Find the article here.
The #MeToo and Time’s Up movements have brought huge attention to the challenges women face at work, but a new survey finds that 60% of male managers say they’re uncomfortable participating in regular work activities with women, including mentoring, working one-on-one or socializing.
Layman explanation(LE): Men are now very afraid of being skewered by ambitious unscrupulous women aiming for their positions.
According to the survey, released by LeanIn.org and SurveyMonkey, that’s a 33% increase from last year.
LE: Women have more power than ever.
Though some have argued that the #MeToo and Time’s Up movements have had a negative impact on relationships between men and women at work,
Of course she does. She wants more unchecked power.
She says the movements have had an “overwhelmingly positive” impact on the workplace, especially in spotlighting the problem of sexual harassment against women.
Positive for whom?
Rachel Thomas, president of LeanIn.org, tells CNBC Make It that “sexual harassment is a lot of things, and it’s a really complicated issue, but a big piece of it is power dynamics.”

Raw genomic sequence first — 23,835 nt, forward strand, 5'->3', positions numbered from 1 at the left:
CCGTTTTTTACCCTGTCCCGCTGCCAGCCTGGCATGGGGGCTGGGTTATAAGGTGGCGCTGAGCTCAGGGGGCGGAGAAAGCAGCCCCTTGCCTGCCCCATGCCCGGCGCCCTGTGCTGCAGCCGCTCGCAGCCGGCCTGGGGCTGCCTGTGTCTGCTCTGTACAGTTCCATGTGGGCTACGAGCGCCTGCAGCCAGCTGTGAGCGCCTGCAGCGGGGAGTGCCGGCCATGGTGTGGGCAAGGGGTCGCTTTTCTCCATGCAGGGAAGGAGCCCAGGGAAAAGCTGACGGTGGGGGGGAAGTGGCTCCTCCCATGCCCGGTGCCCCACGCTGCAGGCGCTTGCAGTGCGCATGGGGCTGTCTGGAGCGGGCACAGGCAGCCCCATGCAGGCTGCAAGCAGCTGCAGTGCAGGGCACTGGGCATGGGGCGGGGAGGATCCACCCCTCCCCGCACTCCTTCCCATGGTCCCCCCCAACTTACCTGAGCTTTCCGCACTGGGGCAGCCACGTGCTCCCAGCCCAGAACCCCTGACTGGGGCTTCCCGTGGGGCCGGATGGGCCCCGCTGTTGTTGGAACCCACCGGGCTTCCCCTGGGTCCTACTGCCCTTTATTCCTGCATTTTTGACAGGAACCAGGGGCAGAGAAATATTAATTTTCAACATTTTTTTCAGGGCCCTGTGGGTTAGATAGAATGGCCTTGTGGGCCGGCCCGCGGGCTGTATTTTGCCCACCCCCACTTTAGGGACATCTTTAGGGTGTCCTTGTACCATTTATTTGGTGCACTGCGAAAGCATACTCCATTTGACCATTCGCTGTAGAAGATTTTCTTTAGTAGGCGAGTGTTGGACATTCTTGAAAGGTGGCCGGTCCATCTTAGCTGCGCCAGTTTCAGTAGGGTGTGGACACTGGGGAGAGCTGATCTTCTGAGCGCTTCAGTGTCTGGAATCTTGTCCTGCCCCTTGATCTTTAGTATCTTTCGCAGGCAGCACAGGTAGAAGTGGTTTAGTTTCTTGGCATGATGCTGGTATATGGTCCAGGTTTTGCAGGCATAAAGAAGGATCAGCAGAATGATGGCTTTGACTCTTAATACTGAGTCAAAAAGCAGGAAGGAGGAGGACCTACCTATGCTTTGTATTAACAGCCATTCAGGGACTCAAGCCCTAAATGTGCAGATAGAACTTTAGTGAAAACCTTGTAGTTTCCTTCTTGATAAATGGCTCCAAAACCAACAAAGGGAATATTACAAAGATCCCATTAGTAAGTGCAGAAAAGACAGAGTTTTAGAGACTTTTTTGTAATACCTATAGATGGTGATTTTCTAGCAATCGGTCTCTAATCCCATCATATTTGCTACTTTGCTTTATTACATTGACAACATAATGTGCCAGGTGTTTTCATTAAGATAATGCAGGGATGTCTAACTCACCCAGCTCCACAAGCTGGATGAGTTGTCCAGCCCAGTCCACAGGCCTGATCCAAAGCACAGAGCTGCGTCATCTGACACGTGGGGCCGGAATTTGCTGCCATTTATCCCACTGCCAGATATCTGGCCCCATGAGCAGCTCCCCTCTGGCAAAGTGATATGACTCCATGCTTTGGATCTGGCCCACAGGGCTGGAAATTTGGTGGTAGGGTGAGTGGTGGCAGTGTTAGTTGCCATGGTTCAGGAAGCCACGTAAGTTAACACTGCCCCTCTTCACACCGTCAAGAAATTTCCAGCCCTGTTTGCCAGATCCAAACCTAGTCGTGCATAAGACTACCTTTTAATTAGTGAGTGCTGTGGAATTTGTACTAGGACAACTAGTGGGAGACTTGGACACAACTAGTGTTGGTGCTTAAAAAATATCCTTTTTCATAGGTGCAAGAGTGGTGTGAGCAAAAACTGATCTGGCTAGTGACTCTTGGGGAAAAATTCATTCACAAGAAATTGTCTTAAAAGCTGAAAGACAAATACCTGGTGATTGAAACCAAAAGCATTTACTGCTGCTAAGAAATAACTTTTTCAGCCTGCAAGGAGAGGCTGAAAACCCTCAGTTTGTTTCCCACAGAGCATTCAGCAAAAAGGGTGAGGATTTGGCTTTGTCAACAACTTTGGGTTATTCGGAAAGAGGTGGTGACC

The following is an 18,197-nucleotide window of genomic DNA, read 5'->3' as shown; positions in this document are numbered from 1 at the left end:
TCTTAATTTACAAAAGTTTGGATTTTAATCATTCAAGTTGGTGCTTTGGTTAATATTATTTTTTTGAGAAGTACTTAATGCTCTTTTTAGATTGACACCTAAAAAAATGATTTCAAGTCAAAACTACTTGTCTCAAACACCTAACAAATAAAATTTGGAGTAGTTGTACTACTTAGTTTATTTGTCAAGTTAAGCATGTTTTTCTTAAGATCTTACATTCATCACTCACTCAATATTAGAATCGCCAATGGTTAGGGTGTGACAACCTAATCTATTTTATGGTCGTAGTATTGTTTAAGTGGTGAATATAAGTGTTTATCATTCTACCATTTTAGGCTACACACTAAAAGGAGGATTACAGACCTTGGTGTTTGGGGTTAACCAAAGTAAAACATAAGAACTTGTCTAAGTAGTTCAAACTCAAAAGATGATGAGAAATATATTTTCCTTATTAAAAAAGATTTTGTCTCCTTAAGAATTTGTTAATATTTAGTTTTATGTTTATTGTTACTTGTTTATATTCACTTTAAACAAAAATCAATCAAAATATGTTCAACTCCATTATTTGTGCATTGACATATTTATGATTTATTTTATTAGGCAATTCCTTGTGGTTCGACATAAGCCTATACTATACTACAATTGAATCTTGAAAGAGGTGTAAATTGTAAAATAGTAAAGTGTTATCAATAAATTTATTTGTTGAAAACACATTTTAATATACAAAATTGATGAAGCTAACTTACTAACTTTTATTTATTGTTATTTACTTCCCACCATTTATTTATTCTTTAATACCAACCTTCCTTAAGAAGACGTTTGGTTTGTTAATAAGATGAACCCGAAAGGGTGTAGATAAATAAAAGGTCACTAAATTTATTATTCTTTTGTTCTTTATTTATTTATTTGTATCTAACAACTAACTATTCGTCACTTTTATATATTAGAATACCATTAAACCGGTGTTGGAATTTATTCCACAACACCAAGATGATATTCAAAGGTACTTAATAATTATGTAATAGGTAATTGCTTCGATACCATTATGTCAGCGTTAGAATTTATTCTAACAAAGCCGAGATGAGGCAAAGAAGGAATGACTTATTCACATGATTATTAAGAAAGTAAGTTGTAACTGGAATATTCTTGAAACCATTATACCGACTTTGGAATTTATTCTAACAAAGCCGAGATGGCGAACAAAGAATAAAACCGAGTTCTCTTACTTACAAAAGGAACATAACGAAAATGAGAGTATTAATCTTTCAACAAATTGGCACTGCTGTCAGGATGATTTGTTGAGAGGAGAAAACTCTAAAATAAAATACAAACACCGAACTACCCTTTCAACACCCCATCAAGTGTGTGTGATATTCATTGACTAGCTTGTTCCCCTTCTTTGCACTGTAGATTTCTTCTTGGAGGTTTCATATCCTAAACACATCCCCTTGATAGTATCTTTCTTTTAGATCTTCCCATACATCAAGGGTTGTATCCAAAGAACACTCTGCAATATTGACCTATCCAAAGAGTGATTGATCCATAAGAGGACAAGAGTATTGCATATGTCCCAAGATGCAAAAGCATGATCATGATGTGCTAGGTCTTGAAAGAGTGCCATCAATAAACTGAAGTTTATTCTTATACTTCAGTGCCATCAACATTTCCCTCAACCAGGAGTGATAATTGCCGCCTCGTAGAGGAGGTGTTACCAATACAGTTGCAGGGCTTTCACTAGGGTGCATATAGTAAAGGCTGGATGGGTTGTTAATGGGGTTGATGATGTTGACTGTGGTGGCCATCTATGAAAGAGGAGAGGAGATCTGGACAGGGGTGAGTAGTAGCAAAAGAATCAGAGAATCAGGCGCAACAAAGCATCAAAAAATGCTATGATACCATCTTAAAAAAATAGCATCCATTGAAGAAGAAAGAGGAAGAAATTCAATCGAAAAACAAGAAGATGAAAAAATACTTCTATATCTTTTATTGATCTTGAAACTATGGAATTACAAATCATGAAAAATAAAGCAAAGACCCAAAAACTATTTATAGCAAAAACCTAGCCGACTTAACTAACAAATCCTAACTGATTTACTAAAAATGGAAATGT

Absolutely. It is all about power. But the #MeToo movement is about taking power from men and handing it to women.
“We need more women in positions of leadership, more people of color and more LGBTQ people,” she says. “We need to change what leadership looks like in our organizations because we know that will lead to more safer and stronger workplaces.”
What we need is more competence and less identity politics. Every job should be done by the most qualified person to do it. If the most qualified person is a black gay woman so be it, black man, so be it, white man too.
How come these women leaders never argue for more representation in garbage collection or mining operation or roofing? Those are all men, how come women don’t want a piece of that lucrative pie?
Identity politics is all about grabbing unearned and undeserved power.